If American journalism should have learned one thing over the years, it is to be cautious and skeptical during the first days of a foreign confrontation like the one now playing out on the Korean Peninsula. Often the initial accounts from the "U.S. side" don't turn out to be entirely accurate.
While you can delve back through history for plenty of examples, today's U.S. journalists might remember events like the Gulf of Tonkin clash that opened the door to the disastrous Vietnam War and the misplaced certainty about Iraq's WMD that led to a bloody U.S. invasion and occupation.
In both cases, contrary claims from the "enemy side" were discounted and mocked as U.S. journalists puffed out their chests and waved the flag.
Today's Korean crisis over an exchange of artillery fire between North Korea and South Korea is similar. Though the evidence is that South Korea fired first, you wouldn't know that if you've been watching most U.S. news shows and reading the major newspapers, which have laid the blame squarely at the doorstep of North Korea.
To get an inkling of the actual chronology, you'd have to read between the lines or carefully examine a graphic published in the New York Times. Along with a map of the conflict zone, the Times included this notation: "South Korea had been firing test shots from Baengnyeong Island, according to a South Korean official."
But you wouldn't find much about that fact in the accompanying news articles. Instead, the Times, like other major U.S. news outlets, offered up ready-made narratives for the crisis that North Korea was acting in an aggressive and provocative manner to shake down the international community for more aid, or to solidify the power of the ruling family, or some other self-serving reason.
And, who knows? There might be some truth to that. However, it's also possible, as the North Koreans have stated, that they were reacting to what they interpreted as an unprovoked barrage by the South Korean military from an island only a few miles off the North Korean coast.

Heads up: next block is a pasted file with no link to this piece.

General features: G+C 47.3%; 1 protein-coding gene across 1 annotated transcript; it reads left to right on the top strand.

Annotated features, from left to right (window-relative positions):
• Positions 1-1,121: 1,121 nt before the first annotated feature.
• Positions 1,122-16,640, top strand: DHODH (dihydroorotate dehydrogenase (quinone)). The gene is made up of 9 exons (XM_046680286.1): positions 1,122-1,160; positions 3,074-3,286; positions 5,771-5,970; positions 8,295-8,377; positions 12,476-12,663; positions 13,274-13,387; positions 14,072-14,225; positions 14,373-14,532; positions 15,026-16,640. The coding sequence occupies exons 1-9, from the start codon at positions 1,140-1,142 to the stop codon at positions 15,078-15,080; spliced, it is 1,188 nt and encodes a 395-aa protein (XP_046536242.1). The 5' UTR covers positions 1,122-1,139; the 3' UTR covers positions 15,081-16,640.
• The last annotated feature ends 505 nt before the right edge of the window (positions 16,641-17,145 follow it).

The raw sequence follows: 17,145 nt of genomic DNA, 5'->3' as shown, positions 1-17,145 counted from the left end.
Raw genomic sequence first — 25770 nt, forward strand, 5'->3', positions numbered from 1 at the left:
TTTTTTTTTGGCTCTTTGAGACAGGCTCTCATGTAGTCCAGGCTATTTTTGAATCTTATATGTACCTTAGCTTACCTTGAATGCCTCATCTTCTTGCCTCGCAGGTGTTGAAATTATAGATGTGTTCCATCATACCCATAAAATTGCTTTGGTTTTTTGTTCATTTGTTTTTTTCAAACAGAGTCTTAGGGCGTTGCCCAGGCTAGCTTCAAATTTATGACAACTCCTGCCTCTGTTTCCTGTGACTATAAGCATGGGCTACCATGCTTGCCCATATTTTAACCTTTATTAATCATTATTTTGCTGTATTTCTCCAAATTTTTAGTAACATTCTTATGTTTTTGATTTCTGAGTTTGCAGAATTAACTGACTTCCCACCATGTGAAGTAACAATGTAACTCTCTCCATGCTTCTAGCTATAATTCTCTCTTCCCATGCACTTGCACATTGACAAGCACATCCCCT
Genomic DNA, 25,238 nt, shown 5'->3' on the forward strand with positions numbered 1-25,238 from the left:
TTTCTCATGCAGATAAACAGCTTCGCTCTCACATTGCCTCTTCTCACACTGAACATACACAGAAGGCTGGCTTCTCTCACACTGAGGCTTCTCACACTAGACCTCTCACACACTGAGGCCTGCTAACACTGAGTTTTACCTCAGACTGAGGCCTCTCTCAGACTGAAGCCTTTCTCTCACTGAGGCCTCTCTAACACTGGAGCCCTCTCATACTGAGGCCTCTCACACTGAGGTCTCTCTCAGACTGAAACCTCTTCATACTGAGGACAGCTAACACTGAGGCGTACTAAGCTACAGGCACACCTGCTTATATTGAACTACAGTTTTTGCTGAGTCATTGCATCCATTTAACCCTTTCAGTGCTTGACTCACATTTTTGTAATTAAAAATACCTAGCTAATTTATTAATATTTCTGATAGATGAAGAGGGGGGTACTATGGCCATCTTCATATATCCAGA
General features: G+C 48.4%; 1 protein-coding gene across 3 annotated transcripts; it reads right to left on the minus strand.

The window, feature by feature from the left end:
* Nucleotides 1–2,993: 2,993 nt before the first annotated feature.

In a backhanded way, the New York Times lead editorial does acknowledge this possibility, although the article mostly parrots the conventional wisdom about North Korean recklessness and the failure of China to rein in its dangerous neighbor.
"On Tuesday," the Times wrote, China "was still in denial. After the [North Korean] shelling [of a South Korean military base], China called only for a resumption of six-party nuclear talks."
However, the Times editorial then notes that the North Korean "attack on Yeonpyeong Island occurred after South Korean forces on exercises fired test shots into waters near the North Korean coast. We hope South Korea's president is asking who came up with that idea. But the North should have protested, rather than firing on a populated area."
So, at least the Times marginally acknowledges a competing narrative, that the ever-paranoid North Koreans interpreted a barrage against their shoreline as a provocation that merited a muscular response directed against a South Korean military base.
Still, for the most prominent newspaper in the United States, a country that has repeatedly invaded and bombed other nations and killed hundreds of thousands if not millions of their inhabitants, isn't it a bit hypocritical to lecture a small country about how it should respond to an enemy firing at it?
But such is the never-ending disconnect between the U.S. news media's righteous indignation about what adversarial countries do and what the United States and its allies do.
The U.S. government, with its vast nuclear arsenal, leaves "all options on the table" when discussing how to confront fledgling nuclear programs in North Korea and Iran (which denies it even wants nuclear weapons). Meanwhile, Washington refuses to acknowledge that its ally, Israel, is a full-blown rogue nuclear state with a sophisticated and undeclared nuclear arsenal of its own.
So, instead of anything approaching "objectivity," the U.S. news media dishes out selective outrage. And those double standards were out in force regarding the latest Korean crisis.